is about forests and witches, step-mothers and (at least in Humperdinck's opera) angels. But chiefly it's about food and cookery - Hansel probably ranks with Oliver Twist as the hungriest boy since the Prodigal Son. So Richard Jones is bang right to fetishise chefs and tables and plates and, above all, mouths, in his production for Welsh National Opera.
He and his designer John Macfarlane make stunning capital out of this perhaps obvious theme. The grey Mother-Hubbard emptiness of the family's kitchen triggers off the hungry fantasies of a dream sequence in which the children understandably see cooks and a fish-footman instead of angels, and Humperdinck's cloud-staircase turns into a fully laid dinner table. The drop curtains, a knife, fork and empty blood-stained plate, and a cavernous open mouth, uterine but with teeth, form a ghastly prelude to the still hungrier menace of the witch's kitchen - all steel gadgets, and by no means innocent of a quite different sort of physical need.
But if all this is supposed to tell us that starving in a primeval forest is merely a symbol of sexual awakening, the point is mercifully not laboured. On the contrary, Imelda Drumm (Hansel) and Linda Kitchen (Gretel) make a pair of superbly gangly, unself-aware 11-year-olds. They are fresh, awkward, slightly wild in their clapping games and touchingly wide-eyed, as the chef-angels conduct them to either end of the festive board. And when it comes to cooking supper for the witch - a ghoulishly masculine, vestigially paedophile cameo by Nigel Robson, the youngsters are childishly practical, perhaps remembering their mother's admonitions from act one.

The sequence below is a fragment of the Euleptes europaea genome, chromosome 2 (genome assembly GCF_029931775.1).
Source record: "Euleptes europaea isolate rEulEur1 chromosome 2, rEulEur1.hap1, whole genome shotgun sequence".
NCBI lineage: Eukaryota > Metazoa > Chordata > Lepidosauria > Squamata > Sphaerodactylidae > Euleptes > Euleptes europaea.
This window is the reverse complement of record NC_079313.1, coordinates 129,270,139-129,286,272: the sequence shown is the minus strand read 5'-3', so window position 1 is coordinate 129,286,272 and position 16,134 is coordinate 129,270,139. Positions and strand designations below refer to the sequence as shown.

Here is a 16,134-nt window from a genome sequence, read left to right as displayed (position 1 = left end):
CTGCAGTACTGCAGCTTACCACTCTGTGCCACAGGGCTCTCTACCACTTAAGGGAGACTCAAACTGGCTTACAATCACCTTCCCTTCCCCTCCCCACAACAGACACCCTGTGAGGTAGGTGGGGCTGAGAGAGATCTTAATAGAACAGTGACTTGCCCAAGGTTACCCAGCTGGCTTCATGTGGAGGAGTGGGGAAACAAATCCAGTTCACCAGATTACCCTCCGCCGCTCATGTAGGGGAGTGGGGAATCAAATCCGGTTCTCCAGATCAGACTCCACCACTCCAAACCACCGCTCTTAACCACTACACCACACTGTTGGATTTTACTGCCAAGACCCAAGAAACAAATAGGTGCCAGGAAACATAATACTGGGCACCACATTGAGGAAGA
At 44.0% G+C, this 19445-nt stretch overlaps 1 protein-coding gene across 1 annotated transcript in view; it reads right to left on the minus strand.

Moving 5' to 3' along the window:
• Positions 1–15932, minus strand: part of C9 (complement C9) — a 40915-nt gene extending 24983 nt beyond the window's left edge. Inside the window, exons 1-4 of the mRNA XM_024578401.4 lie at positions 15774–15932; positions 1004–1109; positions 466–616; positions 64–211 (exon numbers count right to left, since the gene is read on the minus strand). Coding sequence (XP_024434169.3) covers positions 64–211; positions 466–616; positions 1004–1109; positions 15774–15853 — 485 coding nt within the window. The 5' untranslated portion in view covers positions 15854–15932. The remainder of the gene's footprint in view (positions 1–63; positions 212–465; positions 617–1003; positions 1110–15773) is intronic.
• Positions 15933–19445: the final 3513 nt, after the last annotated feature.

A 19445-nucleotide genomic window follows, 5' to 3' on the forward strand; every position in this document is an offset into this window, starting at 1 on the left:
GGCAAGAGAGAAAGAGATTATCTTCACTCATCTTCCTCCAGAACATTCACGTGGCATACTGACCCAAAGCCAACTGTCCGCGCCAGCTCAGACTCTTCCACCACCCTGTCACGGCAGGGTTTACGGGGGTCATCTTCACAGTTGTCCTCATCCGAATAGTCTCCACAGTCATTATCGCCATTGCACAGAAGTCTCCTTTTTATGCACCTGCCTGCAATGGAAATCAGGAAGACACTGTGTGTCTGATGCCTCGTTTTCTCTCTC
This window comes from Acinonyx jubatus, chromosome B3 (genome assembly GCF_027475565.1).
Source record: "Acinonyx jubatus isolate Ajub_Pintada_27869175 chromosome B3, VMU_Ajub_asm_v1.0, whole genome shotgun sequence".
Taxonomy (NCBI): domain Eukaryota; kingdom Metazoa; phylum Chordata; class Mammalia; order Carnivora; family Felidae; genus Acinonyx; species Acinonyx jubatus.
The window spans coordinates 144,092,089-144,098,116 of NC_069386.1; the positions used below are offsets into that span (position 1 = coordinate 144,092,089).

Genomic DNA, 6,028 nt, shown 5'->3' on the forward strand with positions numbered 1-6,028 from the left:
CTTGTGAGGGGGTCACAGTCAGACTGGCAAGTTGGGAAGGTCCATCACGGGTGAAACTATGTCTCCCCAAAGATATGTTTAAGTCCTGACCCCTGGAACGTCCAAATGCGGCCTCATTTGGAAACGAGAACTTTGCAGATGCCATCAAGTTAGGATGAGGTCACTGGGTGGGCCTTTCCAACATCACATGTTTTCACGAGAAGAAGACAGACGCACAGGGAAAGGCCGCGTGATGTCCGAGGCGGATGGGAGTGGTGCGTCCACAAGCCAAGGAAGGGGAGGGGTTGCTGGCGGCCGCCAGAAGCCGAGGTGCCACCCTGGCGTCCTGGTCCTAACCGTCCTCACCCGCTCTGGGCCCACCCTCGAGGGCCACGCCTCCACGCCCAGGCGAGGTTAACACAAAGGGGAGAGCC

This dazzling treatment isnot without its musical problems. It's as well that the action is self-explanatory, since few words of David Pountney's witty translation reach the dress circle. And though Humperdinck - with his relish for orchestral in-fill and his Wagnerian love of horns and middle-range strings - always challenges vocal projection, the conductor Vladimir Jurowski could do more to ease the problem. In the end a tenor witch is a musical error, since the orchestra covers the register he inhabits.
Nonetheless, this is musically as well as theatrically an invigorating evening. Kitchen and Drumm - though their names sound like a percussion co-operative - sing with appealing warmth and delicacy, Robert Poulton brings a certain drunken intensity to their father's account of the witch- infested forest, and Mary Lloyd-Davies is a strong mother who one could wish had more to sing.
Mary-Louise Aitken plays the Dew Fairy, a shade modishly, as the morning washer-up. The gingerbread children, from the Glantaf Welsh Comprehensive School, sing sweetly, and Jurowski has the virtues of his excess strength, getting sumptuous orchestral playing and a solid ensemble.
Birmingham Hippodrome tomorrow (0121-622 7486) and touring to 15 April. Information from WNO (01222 464666)